3 Stretches to Relieve Morning Back Pain

by Julie Donnelly, Guest Author
of Dr. Stephen Chaney

You wake up in the morning with a pain in your lower back. What a lousy way to start the day! How can you get rid of that pain so you feel ready to conquer the new day?

It may be hard to believe, but sleeping places a repetitive strain on the body!

Man Stretching In BedHow could this be?

For most of us during sleep we stay in one position for hours at a time.  So if you wake up with back pain after sleeping, you are experiencing the side effects of muscles held in one position for hours.

Because the muscles have to contract to pull your body into your favorite sleeping position and then the muscles stay in a shortened position for hours this can cause pain and tension in your back.

When you wake up with back pain after sleeping you may think you need a new mattress.  You might, but it’s definitely worthwhile to address the tight muscles first as they may be the whole problem.

Have you ever seen a dog do their “downward dog” stretch after a nap? Downward Dog

Before the dog bounces back into the world it takes time to awaken its body. This is your pain relief “role-model” for stretching your back after sleeping.

You’ll be amazed at how simply moving in bed before starting your day eliminates pain and tension.

Let’s get started!  While still in bed begin moving around; raise your arms over head and stretch your legs out and flex your feet.  Maybe roll to each side stretching the sides of your body.

Try these 3 stretches we recommend:

3 Stretches To Relieve Morning Back Pain 

Upper Back Shoulder StretchWhen you are ready bring yourself to a seated position (still in bed!).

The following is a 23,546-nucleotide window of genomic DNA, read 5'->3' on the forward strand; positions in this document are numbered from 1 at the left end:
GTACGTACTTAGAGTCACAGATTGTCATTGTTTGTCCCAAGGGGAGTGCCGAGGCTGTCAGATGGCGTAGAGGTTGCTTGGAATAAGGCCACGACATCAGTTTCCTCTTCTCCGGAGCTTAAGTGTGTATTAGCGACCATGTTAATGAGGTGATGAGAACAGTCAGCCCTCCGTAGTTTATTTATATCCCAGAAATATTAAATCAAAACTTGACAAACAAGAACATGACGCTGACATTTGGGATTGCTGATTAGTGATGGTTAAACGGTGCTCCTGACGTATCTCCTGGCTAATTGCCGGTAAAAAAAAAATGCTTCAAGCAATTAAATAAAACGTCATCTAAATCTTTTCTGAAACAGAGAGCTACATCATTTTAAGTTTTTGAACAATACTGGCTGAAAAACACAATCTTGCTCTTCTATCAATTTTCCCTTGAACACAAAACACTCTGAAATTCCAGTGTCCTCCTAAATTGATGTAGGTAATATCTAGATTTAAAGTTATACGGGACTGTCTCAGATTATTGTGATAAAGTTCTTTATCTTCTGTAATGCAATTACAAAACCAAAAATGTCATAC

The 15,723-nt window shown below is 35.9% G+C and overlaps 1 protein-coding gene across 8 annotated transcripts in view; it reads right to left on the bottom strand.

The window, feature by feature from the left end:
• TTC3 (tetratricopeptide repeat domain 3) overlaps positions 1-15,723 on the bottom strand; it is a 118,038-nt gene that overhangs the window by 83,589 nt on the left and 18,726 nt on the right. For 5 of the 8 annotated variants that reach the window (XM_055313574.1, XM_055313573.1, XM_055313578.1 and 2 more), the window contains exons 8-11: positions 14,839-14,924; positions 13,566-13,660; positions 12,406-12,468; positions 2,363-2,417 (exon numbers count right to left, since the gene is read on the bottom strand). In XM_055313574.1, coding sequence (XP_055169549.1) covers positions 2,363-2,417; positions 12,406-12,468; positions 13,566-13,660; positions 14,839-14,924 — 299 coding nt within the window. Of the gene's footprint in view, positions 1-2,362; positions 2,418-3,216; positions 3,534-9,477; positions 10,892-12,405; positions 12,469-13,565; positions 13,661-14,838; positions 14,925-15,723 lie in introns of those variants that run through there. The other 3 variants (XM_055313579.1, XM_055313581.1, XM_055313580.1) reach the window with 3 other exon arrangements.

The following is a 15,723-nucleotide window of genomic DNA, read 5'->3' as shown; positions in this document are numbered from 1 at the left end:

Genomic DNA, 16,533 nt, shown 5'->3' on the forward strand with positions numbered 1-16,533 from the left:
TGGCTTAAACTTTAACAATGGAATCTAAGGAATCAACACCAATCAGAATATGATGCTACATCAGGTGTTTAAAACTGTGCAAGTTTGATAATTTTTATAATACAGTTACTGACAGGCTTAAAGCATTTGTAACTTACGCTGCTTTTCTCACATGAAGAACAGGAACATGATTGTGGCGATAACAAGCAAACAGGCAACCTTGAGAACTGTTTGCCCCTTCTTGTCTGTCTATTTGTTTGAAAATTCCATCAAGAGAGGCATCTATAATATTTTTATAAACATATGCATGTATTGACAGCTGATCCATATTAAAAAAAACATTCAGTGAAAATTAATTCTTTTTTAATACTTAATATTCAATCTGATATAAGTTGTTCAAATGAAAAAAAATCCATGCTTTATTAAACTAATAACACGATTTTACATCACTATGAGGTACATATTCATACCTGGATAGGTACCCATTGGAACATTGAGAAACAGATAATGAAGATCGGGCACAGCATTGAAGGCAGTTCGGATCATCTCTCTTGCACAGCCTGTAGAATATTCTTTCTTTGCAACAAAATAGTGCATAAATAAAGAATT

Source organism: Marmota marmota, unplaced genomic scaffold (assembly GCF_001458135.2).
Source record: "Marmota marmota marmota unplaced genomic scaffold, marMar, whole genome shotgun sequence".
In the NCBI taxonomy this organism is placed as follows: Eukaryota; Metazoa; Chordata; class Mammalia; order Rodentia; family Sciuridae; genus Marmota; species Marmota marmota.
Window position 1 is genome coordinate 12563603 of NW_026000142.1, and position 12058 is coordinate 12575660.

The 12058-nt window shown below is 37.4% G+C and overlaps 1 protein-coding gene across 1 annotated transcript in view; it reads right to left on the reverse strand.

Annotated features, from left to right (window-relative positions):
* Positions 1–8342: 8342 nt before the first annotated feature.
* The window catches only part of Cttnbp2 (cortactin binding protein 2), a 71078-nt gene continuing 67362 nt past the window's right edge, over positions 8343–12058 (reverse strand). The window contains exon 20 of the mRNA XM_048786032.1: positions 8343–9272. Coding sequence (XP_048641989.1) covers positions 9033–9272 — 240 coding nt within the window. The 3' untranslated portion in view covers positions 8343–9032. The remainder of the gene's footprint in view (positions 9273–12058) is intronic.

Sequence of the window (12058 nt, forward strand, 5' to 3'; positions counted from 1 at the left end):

One at a time, bring your arm across the front of your body.  Pull your shoulder and shoulder blade toward the front, but without moving the rest of your trunk.  This is a great stretch for your triceps, shoulders and upper back.

Erector Spinal Stretch
Next stretch!  Bring your feet together, as pictured here.

Start with a straight spine then slowly roll your chin into your chest, rounding your back.  Mmmmm…this feels good!

Hip StretchAnd finally, try this juicy spinal twist.

Sit with left leg straight out or you can bend it as pictured.  Cross the right foot over the left leg, press your right hand behind you, place your left elbow on your right knee now twist.  Stretch as far as you are comfortable.  Try holding it 15-20 seconds.

This stretch will even help to loosen your hips if you sit as pictured!

As with all stretches, start out easy – stretching should feel GOOD.  You’ll feel the tension ease as the blood starts flowing.
The tight muscles that cause back pain after sleeping can hamper your entire day, but doing these simple stretches will make a world of difference!


This information is not intended to diagnose, treat, cure or prevent any disease.

About Dr. Chaney’s Guest Author
Julie DonnellyJulie Donnelly is a Deep Muscle Massage Therapist with 20 years of experience specializing in the treatment of chronic joint pain and sports injuries. She has worked extensively with elite athletes and patients who have been unsuccessful at finding relief through the more conventional therapies. She has been widely published, both on- and off-line, in magazines, newsletters, and newspapers around the country. She is also often chosen to speak at national conventions, medical schools, and health facilities nationwide.


About The Author
Dr. ChaneyDr. Chaney has a BS in Chemistry from Duke University and a PhD in Biochemistry from UCLA. He is Professor Emeritus from the University of North Carolina where he taught biochemistry and nutrition to medical and dental students for 40 years. Dr. Chaney won numerous teaching awards at UNC, including the Academy of Educators “Excellence in Teaching Lifetime Achievement Award.” Dr Chaney also ran an active cancer research program at UNC and published over 100 scientific articles and reviews in peer-reviewed scientific journals. In addition, he authored two chapters on nutrition in one of the leading biochemistry text books for medical students.


Additional Resources to Help You:


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